A Superior Court judge ruled Monday that the documents regarding the 2002 murder case of Chandra Levy should be unsealed for revision.
D.C. Superior Court Judge Gerald Fisher ruled that the U.S. Attorney's Office for the District of Columbia should release the transcripts of secret conversations between the judge and the judge's bench in hearings from earlier this year.
Levy, a 24-year-old California native whose body was found in a D.C. park in 2002, was an intern for the Bureau of Prisons before she disappeared in 2001.
Ingmar Guandique, 31, was convicted in 2011 to two 60-year sentences for murder with kidnapping and murder with attempted robbery in Levy's death. Two years later, his attorneys are back in court calling into question the testimony of a key witness in his conviction.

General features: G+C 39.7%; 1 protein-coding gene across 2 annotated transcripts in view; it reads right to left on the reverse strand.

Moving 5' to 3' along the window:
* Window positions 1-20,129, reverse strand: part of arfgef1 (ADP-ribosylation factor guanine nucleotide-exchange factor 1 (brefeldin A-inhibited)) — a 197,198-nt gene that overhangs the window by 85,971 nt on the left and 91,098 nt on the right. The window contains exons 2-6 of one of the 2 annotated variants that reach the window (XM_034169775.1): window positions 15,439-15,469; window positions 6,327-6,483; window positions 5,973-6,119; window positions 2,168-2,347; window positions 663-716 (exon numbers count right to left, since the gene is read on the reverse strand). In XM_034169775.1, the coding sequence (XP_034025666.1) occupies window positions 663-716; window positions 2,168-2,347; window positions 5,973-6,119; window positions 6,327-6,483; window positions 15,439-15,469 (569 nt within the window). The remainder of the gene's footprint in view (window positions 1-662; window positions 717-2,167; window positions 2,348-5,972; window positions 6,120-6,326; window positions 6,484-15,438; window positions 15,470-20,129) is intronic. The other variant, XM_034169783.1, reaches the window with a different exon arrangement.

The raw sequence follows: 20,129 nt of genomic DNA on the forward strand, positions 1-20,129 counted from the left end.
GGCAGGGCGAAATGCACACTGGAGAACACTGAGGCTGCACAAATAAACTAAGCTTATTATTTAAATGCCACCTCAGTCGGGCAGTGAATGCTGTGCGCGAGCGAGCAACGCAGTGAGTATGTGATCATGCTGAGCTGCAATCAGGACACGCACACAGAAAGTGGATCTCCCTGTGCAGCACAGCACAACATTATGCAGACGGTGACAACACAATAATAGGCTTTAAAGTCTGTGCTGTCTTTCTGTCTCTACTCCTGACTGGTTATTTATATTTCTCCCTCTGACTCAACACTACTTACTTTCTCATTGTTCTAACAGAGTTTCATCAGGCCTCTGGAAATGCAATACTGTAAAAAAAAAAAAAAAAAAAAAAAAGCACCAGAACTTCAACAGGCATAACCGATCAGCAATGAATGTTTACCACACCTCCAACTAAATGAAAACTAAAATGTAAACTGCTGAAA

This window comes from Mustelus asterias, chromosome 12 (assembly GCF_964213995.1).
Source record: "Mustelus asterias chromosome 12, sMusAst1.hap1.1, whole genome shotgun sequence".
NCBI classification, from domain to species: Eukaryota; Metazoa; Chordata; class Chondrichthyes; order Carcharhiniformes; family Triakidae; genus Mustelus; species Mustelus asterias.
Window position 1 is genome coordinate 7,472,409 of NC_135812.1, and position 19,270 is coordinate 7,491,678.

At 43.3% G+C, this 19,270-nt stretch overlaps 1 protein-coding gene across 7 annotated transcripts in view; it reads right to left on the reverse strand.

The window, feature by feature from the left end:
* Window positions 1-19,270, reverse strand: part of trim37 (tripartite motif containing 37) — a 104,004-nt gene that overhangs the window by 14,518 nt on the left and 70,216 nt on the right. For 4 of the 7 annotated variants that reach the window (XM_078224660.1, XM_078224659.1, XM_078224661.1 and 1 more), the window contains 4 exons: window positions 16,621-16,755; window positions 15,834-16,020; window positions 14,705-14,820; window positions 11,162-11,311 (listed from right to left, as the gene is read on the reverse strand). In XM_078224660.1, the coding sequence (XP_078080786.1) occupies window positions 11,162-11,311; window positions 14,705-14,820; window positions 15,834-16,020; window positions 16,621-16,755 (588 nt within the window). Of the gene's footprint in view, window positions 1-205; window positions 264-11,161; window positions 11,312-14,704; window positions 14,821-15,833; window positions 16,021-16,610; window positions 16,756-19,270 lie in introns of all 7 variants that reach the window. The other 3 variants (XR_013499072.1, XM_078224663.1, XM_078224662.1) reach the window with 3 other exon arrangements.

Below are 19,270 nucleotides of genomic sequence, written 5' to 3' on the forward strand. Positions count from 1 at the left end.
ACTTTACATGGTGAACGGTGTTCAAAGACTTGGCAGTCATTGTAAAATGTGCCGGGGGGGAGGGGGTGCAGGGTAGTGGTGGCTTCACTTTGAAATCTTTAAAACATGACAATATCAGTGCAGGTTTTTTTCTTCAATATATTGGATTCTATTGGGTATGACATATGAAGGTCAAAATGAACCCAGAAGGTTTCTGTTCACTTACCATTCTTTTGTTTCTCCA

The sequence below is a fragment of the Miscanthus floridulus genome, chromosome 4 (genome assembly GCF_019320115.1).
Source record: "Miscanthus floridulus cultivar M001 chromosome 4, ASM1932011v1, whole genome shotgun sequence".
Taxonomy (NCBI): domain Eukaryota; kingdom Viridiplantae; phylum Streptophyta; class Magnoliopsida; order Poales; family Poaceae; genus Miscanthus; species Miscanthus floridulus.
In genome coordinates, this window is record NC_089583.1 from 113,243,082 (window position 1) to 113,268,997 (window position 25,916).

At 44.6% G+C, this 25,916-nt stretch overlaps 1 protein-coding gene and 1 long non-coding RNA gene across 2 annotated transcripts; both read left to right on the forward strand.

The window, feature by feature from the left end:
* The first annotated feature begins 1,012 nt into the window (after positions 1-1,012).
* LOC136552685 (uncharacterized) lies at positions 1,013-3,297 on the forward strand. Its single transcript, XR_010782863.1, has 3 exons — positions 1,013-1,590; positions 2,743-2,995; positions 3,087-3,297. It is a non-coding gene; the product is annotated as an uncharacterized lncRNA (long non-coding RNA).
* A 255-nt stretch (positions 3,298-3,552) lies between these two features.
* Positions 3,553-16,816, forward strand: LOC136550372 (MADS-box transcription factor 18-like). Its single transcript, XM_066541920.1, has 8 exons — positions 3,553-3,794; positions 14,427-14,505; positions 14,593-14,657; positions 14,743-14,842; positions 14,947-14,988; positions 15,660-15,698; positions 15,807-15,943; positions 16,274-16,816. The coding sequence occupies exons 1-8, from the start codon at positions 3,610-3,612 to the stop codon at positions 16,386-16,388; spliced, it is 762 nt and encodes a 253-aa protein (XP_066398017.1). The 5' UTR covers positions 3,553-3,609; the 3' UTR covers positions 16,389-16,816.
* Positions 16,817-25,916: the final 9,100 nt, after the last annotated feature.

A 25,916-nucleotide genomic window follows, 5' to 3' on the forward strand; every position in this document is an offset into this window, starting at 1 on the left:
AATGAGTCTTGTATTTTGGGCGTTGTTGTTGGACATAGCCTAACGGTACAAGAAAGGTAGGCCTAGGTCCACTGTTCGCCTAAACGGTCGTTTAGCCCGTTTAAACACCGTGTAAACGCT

Guandique was arrested for Levy's murder in 2009 after Armando Morales, a convicted felon, testified that he had confessed to killing Levy. At the time, Guandique was already in jail for attacking two women at the park where Levy's body was found.
On Monday, his defense attorney, Jonathan Anderson, questioned the credibility of Morales's testimony and claimed it was contradictory.
Levy's case garnered national attention after Gary Condit, who was then a congressman for Levy's California district, was linked to her after police found his semen in her clothes following her disappearance.
The documents to be unsealed are transcripts of discussions that lawyers and Fisher had at the judge's bench.